Roger. We've got the T—Roger. We've got the TV …

Bill Anders (LMP)

How does the picture look, Houston?

Jim Lovell (CMP)

Welcome from the moon, Houston.

Bill Anders (LMP)

Houston, you're seeing a view of the earth taken below the lunar horizon. We're going to follow a track until the terminator, where we will turn the spacecraft and give you a view of the long shadowed terrain at the terminator, which should come in quite well in the TV.

Bill Anders (LMP)

We don't know whether you can see it from the TV screen, but the moon is nothing but a milky white—completely void. We're changing the cameras to the other window now.

Frank Borman (CDR)

This is Apollo 8, coming to you live from the moon. We've had to switch the TV cameras now. We showed you first a view of earth as we've been watching it for the past 16 hours. Now we're switching so that we can show you the moon that we've been flying over at 60 miles altitude for the last 16 hours. Bill Anders, Jim Lovell, and myself have spent the day before Christmas up here doing experiments, taking pictures, and firing our spacecraft engines to maneuver around. What we will do now is follow the trail that we've been following all day and take you on through to a lunar sunset. The moon is a different thing to each one of us. I think that each one of us—each one carries his own impression of what he's seen today. I know my own impression is that it's a vast, lonely, forbidding-type existence, or expanse of nothing, that looks rather like clouds and clouds of pumice stone, and it certainly would not appear to be a very inviting place to live or work. Jim, what have you thought most about?

Jim Lovell (CMP)

Well, Frank, my thoughts are very similar. The vast loneliness up here of the moon is awe inspiring, and it makes you realize just what you have back there on earth. The earth from here is a grand oasis in the big vastness of space.

Frank Borman (CDR)

Bill, what do you think?

Bill Anders (LMP)

I think the thing that impressed me the most was the lunar sunrises and sunsets. These in particular bring out the stark nature of the terrain, and the long shadows really bring out the relief that is here and hard to see at this very bright surface that we're going over right now.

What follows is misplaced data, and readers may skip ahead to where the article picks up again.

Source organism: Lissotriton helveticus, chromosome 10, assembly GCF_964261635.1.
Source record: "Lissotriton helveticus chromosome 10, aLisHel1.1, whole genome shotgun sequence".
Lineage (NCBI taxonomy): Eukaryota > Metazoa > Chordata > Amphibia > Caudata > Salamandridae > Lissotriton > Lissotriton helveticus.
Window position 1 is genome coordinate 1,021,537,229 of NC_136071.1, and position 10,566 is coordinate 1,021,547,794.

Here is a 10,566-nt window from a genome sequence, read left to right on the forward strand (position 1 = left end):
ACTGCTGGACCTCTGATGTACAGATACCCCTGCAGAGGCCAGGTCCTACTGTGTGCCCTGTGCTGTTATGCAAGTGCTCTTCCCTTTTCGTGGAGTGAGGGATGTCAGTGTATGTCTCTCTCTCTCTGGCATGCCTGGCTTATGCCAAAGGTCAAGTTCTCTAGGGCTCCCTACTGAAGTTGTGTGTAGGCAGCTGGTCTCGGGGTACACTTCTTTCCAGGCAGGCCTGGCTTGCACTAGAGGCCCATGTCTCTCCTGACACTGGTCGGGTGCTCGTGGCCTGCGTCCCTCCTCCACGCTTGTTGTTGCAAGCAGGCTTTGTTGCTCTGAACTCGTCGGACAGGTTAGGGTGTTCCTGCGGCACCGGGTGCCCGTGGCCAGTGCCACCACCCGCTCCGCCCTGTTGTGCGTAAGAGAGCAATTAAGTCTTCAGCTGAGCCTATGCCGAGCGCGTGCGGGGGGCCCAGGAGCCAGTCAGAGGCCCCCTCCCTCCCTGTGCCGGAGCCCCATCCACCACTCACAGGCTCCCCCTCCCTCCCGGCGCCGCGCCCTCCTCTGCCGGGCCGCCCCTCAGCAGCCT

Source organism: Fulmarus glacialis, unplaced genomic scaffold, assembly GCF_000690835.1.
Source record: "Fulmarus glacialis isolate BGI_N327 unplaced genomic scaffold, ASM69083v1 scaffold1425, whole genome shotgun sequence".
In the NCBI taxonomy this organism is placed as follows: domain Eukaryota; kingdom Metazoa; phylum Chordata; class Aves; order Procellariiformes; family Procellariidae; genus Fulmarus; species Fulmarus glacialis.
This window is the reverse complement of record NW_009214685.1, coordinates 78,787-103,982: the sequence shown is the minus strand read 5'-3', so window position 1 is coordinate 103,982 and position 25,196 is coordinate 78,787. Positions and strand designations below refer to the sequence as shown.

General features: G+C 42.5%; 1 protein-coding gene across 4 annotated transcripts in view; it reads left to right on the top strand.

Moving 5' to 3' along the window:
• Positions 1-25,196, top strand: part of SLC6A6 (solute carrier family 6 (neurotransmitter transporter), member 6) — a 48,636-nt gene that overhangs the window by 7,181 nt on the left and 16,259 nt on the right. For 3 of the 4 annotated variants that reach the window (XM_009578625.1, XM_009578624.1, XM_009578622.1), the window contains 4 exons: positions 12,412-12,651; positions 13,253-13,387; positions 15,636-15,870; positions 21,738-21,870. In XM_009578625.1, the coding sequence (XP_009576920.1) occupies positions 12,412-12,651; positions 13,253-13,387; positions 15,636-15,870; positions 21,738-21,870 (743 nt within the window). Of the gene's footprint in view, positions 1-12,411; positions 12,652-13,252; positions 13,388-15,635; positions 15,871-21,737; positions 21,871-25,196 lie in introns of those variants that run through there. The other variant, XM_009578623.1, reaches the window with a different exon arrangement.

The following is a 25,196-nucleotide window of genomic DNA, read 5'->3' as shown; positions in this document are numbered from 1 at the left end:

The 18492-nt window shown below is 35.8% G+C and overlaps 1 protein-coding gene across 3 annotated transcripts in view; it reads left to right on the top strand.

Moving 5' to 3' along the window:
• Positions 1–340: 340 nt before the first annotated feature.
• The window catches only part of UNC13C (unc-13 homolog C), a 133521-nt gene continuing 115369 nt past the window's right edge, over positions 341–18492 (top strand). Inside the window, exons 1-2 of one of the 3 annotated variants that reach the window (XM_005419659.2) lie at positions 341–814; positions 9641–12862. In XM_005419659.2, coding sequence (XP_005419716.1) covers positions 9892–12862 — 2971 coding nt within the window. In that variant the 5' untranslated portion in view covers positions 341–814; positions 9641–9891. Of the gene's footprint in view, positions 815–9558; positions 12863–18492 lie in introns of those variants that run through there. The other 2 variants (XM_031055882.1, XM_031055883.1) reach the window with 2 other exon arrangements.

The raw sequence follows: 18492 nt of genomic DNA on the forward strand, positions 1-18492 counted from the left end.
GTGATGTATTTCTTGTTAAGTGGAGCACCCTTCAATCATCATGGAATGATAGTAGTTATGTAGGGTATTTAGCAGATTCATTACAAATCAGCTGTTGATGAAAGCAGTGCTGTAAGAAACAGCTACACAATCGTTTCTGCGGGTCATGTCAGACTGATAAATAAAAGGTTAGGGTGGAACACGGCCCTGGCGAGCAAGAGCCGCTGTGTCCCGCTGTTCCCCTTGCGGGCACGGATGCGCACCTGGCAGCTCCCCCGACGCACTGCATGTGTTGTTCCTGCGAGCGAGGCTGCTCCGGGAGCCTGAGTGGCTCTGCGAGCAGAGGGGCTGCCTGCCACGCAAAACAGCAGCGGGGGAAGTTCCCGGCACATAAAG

Frank Borman (CDR)

You're describe—that's not color, Bill. Describe some of the physical features of what you're showing the people.

Ken Mattingly (CAPCOM)

Apollo 8, Houston. We're not receiving a picture now. Over.

Bill Anders (LMP)

We're now coming on to Smyth's Sea, a small mare region covered with a dark, level material. There is a fresh, bright, impact crater on the edge towards us and a mountain range on the other side. These mountains are the Pyrenees.

Ken Mattingly (CAPCOM)

Apollo 8, we're not receiving modulation on the signal; we do have SYNC.

Frank Borman (CDR)

Are you reading us? Apollo, Houston.

Ken Mattingly (CAPCOM)

Apollo 8, we're reading you loud and clear, but no picture. We have no modulation.

Jim Lovell (CMP)

Roger. We understand. Take a look now.

Bill Anders (LMP)

How about now? Apollo.

Ken Mattingly (CAPCOM)

Loud and clear. Good picture.

Bill Anders (LMP)

What you're seeing has been cross—Smyth's Sea are the craters Castner and Gilbert, and what we've noticed especially, that you cannot see from the earth, are the small bright impact craters that dominate the lunar surface.

Bill Anders (LMP)